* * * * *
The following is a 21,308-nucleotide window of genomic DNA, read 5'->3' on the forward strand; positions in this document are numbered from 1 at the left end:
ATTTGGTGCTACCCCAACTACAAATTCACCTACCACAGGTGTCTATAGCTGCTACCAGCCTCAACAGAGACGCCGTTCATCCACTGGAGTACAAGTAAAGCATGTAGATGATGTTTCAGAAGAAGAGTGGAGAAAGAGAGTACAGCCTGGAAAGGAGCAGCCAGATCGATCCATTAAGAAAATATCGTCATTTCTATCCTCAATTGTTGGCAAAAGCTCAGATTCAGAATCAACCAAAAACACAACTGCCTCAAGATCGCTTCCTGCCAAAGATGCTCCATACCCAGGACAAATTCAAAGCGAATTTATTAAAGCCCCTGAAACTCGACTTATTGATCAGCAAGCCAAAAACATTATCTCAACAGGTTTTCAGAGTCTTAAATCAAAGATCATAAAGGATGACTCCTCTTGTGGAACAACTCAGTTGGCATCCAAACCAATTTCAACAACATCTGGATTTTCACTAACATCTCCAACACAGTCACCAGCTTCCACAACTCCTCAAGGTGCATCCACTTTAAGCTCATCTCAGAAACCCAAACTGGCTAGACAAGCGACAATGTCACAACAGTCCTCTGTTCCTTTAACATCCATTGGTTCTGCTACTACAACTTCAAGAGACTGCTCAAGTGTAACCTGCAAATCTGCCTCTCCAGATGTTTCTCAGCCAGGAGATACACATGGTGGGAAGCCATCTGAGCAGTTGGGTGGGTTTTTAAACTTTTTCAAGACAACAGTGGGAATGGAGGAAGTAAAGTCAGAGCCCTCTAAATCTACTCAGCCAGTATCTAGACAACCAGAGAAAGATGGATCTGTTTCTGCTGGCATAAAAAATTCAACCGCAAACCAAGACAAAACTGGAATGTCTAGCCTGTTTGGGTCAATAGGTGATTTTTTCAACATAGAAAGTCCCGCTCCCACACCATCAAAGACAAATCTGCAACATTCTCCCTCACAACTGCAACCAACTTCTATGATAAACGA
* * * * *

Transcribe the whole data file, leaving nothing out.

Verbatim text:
The following is a 21,308-nucleotide window of genomic DNA, read 5'->3' on the forward strand; positions in this document are numbered from 1 at the left end:
ATTTGGTGCTACCCCAACTACAAATTCACCTACCACAGGTGTCTATAGCTGCTACCAGCCTCAACAGAGACGCCGTTCATCCACTGGAGTACAAGTAAAGCATGTAGATGATGTTTCAGAAGAAGAGTGGAGAAAGAGAGTACAGCCTGGAAAGGAGCAGCCAGATCGATCCATTAAGAAAATATCGTCATTTCTATCCTCAATTGTTGGCAAAAGCTCAGATTCAGAATCAACCAAAAACACAACTGCCTCAAGATCGCTTCCTGCCAAAGATGCTCCATACCCAGGACAAATTCAAAGCGAATTTATTAAAGCCCCTGAAACTCGACTTATTGATCAGCAAGCCAAAAACATTATCTCAACAGGTTTTCAGAGTCTTAAATCAAAGATCATAAAGGATGACTCCTCTTGTGGAACAACTCAGTTGGCATCCAAACCAATTTCAACAACATCTGGATTTTCACTAACATCTCCAACACAGTCACCAGCTTCCACAACTCCTCAAGGTGCATCCACTTTAAGCTCATCTCAGAAACCCAAACTGGCTAGACAAGCGACAATGTCACAACAGTCCTCTGTTCCTTTAACATCCATTGGTTCTGCTACTACAACTTCAAGAGACTGCTCAAGTGTAACCTGCAAATCTGCCTCTCCAGATGTTTCTCAGCCAGGAGATACACATGGTGGGAAGCCATCTGAGCAGTTGGGTGGGTTTTTAAACTTTTTCAAGACAACAGTGGGAATGGAGGAAGTAAAGTCAGAGCCCTCTAAATCTACTCAGCCAGTATCTAGACAACCAGAGAAAGATGGATCTGTTTCTGCTGGCATAAAAAATTCAACCGCAAACCAAGACAAAACTGGAATGTCTAGCCTGTTTGGGTCAATAGGTGATTTTTTCAACATAGAAAGTCCCGCTCCCACACCATCAAAGACAAATCTGCAACATTCTCCCTCACAACTGCAACCAACTTCTATGATAAACGA